The normal process is to go through primary to secondary and tertiary education and then NYSC as it is now a requirement for profitable employability. Many Nigerians know this particular scheme is their first direct contact with the government before launching out into or continuing in the labour market. The service year gives you (Corps member) so much leverage as you become top on the list for both the Nigerian government as well as the host community. It opens doors you may have never dreamt of accessing (It did for me). So many possibilities abound and the sky seems to be the limit during the service year. Sadly, many people are ignorant of this and end up having meaningless, unfulfilled service year filled with regrets. Some have gone into the service year and left trails of numerous community projects behind, others went in and came out as millionaires. Still yet, some unfortunate ones went in and left more miserable than they had gone in.

Wise King Solomon once said, “There is nothing new under the sun”. This book is the result of experiences shared and lessons learnt from previous, current and yet to be members of the NYSC. I implore you to read this book at your own pace and digest as much of it as you can. The book is an invaluable asset to parents, guardians, undergraduates and graduates about to go for service as well as corps members themselves. The principles and lessons taught throughout this book are quite easy to apply.

Reading this book alone will not help you finish NYSC like a boss. It is doing the exercises given and applying the principles outline all through the book that will. So try as much as you can to do the exercises given. If you stick to them and apply them wherever and whenever you can, be rest assured, your service year would be one of the most wonderful experiences you have ever had.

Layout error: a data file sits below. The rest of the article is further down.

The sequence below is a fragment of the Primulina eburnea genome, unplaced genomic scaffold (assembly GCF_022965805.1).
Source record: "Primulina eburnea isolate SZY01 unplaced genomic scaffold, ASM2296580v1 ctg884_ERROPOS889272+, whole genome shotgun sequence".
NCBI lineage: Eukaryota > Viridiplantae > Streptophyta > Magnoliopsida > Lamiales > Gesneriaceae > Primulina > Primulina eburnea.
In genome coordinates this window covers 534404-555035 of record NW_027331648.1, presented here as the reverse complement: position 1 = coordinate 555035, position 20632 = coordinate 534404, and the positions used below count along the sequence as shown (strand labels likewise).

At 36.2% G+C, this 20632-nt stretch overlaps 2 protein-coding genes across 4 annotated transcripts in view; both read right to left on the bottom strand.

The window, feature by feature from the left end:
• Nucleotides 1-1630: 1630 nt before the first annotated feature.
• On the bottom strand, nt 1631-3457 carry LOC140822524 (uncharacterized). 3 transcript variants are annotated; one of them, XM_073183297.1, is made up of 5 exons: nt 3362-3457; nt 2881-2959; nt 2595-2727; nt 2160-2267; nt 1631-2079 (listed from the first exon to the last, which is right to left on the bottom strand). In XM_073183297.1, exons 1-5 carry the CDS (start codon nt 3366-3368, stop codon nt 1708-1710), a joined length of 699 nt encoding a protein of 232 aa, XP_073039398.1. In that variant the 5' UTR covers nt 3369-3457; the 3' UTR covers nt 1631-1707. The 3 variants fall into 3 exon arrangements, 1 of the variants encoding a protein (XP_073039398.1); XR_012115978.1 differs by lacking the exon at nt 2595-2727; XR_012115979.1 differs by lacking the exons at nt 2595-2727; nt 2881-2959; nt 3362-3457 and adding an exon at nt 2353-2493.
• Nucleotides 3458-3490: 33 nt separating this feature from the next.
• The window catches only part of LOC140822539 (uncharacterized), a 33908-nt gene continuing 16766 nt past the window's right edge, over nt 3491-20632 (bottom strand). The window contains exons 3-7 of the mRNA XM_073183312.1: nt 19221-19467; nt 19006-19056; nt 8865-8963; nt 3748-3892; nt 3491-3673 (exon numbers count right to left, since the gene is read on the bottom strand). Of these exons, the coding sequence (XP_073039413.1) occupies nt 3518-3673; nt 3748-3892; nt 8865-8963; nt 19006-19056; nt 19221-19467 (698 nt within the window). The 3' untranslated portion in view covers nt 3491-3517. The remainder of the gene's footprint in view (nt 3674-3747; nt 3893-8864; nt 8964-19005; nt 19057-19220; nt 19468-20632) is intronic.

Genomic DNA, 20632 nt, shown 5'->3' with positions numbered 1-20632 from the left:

A boss like I said is someone that Builds Outstanding Success Successfully. To do that requires preparation which is the key to achieving success in life. A well prepared person hardly ever fails. See you at the top!

Your partner and friend in growth

Felix Stephen Kelechi


*Action exercises

A. A boss is someone that..................................................................... Fill in the missing words.

B. You are only truly a boss when you..................................................... Fill in the missing words

C. What is the full meaning of NYSC?

D. When and why was the scheme set up?

E. A well prepared person..................................................................... Fill in the missing words.

Chapter 2

It all begins from Camp”

The NYSC scheme is divided into four cardinal programs.

    1. Orientation: This is a planned regimented program in which corps members are made to go through rigorous training to prepare them physically and mentally for the service year and post service year challenges while being educated on what the NYSC is all about.

    1. Primary assignment: A period when corps members are posted to employers in the communities of their state of deployment to render service to the nation.

  1. Secondary Assignment/Community Development Service: A period when corps members use their innate talents to improve on the lots of their host community by rendering free and selfless services.

  1. Winding up and passing out: A period in which corps members through their experiences appraise the scheme, are also appraised and are eventually discharged from National service.

These four programs are compulsory for all corps members.

Everything you need to do to finish the NYSC like a boss all begins from the orientation camp.

A. Registration and settling down